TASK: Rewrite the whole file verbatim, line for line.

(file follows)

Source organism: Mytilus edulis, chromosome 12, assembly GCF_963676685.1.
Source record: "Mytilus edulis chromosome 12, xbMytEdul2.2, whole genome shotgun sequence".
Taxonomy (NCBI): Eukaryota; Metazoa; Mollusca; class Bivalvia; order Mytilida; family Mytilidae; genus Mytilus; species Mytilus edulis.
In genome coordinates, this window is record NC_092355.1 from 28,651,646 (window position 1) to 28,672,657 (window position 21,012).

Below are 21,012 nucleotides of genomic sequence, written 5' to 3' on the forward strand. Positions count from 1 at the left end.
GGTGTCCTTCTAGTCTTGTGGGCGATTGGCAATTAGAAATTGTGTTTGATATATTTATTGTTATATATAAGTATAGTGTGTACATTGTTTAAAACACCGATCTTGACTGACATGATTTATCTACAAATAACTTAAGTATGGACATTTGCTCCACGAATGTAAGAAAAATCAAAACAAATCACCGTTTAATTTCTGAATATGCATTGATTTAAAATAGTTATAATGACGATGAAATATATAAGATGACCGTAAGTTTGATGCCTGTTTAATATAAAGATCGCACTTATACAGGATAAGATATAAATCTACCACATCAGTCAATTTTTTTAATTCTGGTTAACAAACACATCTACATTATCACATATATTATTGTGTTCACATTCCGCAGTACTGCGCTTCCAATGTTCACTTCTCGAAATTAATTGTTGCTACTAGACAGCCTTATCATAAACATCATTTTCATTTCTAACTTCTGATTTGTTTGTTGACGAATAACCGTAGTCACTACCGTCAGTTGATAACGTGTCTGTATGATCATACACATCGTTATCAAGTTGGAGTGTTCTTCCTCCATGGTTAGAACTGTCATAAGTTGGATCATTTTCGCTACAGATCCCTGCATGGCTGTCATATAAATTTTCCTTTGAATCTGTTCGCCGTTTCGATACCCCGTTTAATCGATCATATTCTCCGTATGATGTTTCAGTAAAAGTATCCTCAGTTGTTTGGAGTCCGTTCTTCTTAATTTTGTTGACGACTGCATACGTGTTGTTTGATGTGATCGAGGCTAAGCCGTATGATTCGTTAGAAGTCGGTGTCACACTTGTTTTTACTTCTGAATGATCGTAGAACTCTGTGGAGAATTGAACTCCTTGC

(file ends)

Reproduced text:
Source organism: Mytilus edulis, chromosome 12, assembly GCF_963676685.1.
Source record: "Mytilus edulis chromosome 12, xbMytEdul2.2, whole genome shotgun sequence".
Taxonomy (NCBI): Eukaryota; Metazoa; Mollusca; class Bivalvia; order Mytilida; family Mytilidae; genus Mytilus; species Mytilus edulis.
In genome coordinates, this window is record NC_092355.1 from 28,651,646 (window position 1) to 28,672,657 (window position 21,012).

Below are 21,012 nucleotides of genomic sequence, written 5' to 3' on the forward strand. Positions count from 1 at the left end.
GGTGTCCTTCTAGTCTTGTGGGCGATTGGCAATTAGAAATTGTGTTTGATATATTTATTGTTATATATAAGTATAGTGTGTACATTGTTTAAAACACCGATCTTGACTGACATGATTTATCTACAAATAACTTAAGTATGGACATTTGCTCCACGAATGTAAGAAAAATCAAAACAAATCACCGTTTAATTTCTGAATATGCATTGATTTAAAATAGTTATAATGACGATGAAATATATAAGATGACCGTAAGTTTGATGCCTGTTTAATATAAAGATCGCACTTATACAGGATAAGATATAAATCTACCACATCAGTCAATTTTTTTAATTCTGGTTAACAAACACATCTACATTATCACATATATTATTGTGTTCACATTCCGCAGTACTGCGCTTCCAATGTTCACTTCTCGAAATTAATTGTTGCTACTAGACAGCCTTATCATAAACATCATTTTCATTTCTAACTTCTGATTTGTTTGTTGACGAATAACCGTAGTCACTACCGTCAGTTGATAACGTGTCTGTATGATCATACACATCGTTATCAAGTTGGAGTGTTCTTCCTCCATGGTTAGAACTGTCATAAGTTGGATCATTTTCGCTACAGATCCCTGCATGGCTGTCATATAAATTTTCCTTTGAATCTGTTCGCCGTTTCGATACCCCGTTTAATCGATCATATTCTCCGTATGATGTTTCAGTAAAAGTATCCTCAGTTGTTTGGAGTCCGTTCTTCTTAATTTTGTTGACGACTGCATACGTGTTGTTTGATGTGATCGAGGCTAAGCCGTATGATTCGTTAGAAGTCGGTGTCACACTTGTTTTTACTTCTGAATGATCGTAGAACTCTGTGGAGAATTGAACTCCTTGC